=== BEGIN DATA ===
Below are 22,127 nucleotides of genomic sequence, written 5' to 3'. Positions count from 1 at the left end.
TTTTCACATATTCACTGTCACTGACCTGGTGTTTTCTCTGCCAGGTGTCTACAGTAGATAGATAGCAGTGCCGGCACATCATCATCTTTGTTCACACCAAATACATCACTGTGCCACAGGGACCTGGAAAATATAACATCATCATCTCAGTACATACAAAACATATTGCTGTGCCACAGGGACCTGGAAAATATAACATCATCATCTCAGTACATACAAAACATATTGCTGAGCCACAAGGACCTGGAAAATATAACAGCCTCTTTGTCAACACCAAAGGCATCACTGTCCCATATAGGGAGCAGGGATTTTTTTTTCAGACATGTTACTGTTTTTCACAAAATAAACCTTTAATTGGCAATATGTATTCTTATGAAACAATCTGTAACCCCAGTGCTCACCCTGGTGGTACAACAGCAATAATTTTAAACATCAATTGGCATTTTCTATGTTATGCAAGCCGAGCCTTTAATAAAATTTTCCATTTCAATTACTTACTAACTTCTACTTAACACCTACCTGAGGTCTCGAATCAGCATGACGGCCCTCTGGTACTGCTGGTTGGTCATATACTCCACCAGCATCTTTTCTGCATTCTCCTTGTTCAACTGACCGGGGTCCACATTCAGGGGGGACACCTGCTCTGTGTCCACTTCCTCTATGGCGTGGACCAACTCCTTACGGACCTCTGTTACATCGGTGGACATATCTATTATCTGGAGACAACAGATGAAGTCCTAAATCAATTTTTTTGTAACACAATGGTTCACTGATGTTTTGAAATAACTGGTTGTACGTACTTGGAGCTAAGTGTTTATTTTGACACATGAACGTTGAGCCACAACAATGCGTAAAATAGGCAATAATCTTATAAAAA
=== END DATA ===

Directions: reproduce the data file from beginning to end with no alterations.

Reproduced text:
Below are 22,127 nucleotides of genomic sequence, written 5' to 3'. Positions count from 1 at the left end.
TTTTCACATATTCACTGTCACTGACCTGGTGTTTTCTCTGCCAGGTGTCTACAGTAGATAGATAGCAGTGCCGGCACATCATCATCTTTGTTCACACCAAATACATCACTGTGCCACAGGGACCTGGAAAATATAACATCATCATCTCAGTACATACAAAACATATTGCTGTGCCACAGGGACCTGGAAAATATAACATCATCATCTCAGTACATACAAAACATATTGCTGAGCCACAAGGACCTGGAAAATATAACAGCCTCTTTGTCAACACCAAAGGCATCACTGTCCCATATAGGGAGCAGGGATTTTTTTTTCAGACATGTTACTGTTTTTCACAAAATAAACCTTTAATTGGCAATATGTATTCTTATGAAACAATCTGTAACCCCAGTGCTCACCCTGGTGGTACAACAGCAATAATTTTAAACATCAATTGGCATTTTCTATGTTATGCAAGCCGAGCCTTTAATAAAATTTTCCATTTCAATTACTTACTAACTTCTACTTAACACCTACCTGAGGTCTCGAATCAGCATGACGGCCCTCTGGTACTGCTGGTTGGTCATATACTCCACCAGCATCTTTTCTGCATTCTCCTTGTTCAACTGACCGGGGTCCACATTCAGGGGGGACACCTGCTCTGTGTCCACTTCCTCTATGGCGTGGACCAACTCCTTACGGACCTCTGTTACATCGGTGGACATATCTATTATCTGGAGACAACAGATGAAGTCCTAAATCAATTTTTTTGTAACACAATGGTTCACTGATGTTTTGAAATAACTGGTTGTACGTACTTGGAGCTAAGTGTTTATTTTGACACATGAACGTTGAGCCACAACAATGCGTAAAATAGGCAATAATCTTATAAAAA